Why retirement planning is one of the hardest problems in finance

22 March 2019

When thinking about the hardest problems in finance, most people are likely to think of something extremely complicated and technical, the sort of problems that can only be addressed by models with jargon-dense names like the Black-Scholes Options Pricing Model, Quantum Binomial Pricing Model and Brownian-motion derivatives pricing.

However, the hardest problem in finance is instead something quite common and applicable to many of our lives. It’s the problem of decumulation, or knowing how much to draw down on your portfolio when you retire.

Nobel laureate William Sharpe called this the “nastiest, hardest, problem in finance”. It’s so hard because solving it requires answering questions that are simply not possible to answer. What will the inflation rate be in 10 years? What future returns can you expect? Most importantly, how long will you live?

If you knew the answers to those questions, retirement planning would certainly become a lot easier. You would be able to plan ahead to ensure you will have enough to last the rest of your life, instead of needing to depend on guesswork. As it is, live too well now and you could find yourself broke and suffering in your old age; scrimp too much now and you might pass away before you get to enjoy the fruits of your labour and self-control – which might end up inherited by your least favourite relative who then blows it all away on a year of wild living.

Most DIY retirement planning websites and even most financial planners rely heavily on assumptions to fill in those gaps. The resulting models are often simplistic and do not take into account each person’s unique circumstances, including life expectancy, health, relationships, and spending habits. Furthermore, future major events like wars, medical epidemics or new medical discoveries could significantly shorten or prolong your life, as well as impact the market in good or bad ways. The problem is further compounded if there are additional people such as family members to consider, as you would then have to take into account the potential outcomes based on who dies first and what financial impact that would have on the survivors.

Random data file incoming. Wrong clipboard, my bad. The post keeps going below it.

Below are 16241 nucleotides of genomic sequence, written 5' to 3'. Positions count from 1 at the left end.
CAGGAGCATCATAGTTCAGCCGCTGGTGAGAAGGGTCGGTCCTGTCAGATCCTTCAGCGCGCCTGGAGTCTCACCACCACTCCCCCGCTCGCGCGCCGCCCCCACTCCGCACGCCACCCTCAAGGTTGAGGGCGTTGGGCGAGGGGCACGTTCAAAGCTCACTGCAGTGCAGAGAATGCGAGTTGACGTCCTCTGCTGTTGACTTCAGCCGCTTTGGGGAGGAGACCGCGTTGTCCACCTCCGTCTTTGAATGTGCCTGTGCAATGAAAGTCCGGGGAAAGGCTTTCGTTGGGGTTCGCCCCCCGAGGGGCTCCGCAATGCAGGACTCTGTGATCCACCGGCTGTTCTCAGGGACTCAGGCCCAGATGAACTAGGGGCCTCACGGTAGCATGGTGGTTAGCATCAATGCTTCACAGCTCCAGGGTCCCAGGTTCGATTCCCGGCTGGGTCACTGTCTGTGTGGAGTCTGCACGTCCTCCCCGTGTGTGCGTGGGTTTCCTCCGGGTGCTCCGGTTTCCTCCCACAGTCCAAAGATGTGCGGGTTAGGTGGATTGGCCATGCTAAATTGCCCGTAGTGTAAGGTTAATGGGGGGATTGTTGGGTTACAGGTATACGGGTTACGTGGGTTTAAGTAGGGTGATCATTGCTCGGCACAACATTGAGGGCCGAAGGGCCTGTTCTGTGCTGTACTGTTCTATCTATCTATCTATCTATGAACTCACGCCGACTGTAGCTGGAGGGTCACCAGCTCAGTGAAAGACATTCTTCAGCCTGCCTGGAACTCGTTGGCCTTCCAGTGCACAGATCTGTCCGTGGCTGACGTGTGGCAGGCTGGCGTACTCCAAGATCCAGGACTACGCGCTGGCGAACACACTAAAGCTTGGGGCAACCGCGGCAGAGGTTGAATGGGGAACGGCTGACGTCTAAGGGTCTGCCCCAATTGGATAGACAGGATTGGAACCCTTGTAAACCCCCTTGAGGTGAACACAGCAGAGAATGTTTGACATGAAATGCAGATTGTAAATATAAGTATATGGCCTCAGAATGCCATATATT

Many people also underestimate the power of inflation to adversely affect the quality of their retirement lifestyle. While one standard is to use a fixed inflation rate to plan for retirement income, inflation in real life is never that predictable nor static. What if you get hit by double digit inflation for several years early in retirement? That could cause a higher than anticipated drawdown of your retirement savings and severely reduce the available balance for your later years. Similarly, a sudden inflation spike in your later retirement years could quickly drain whatever little balance you have left.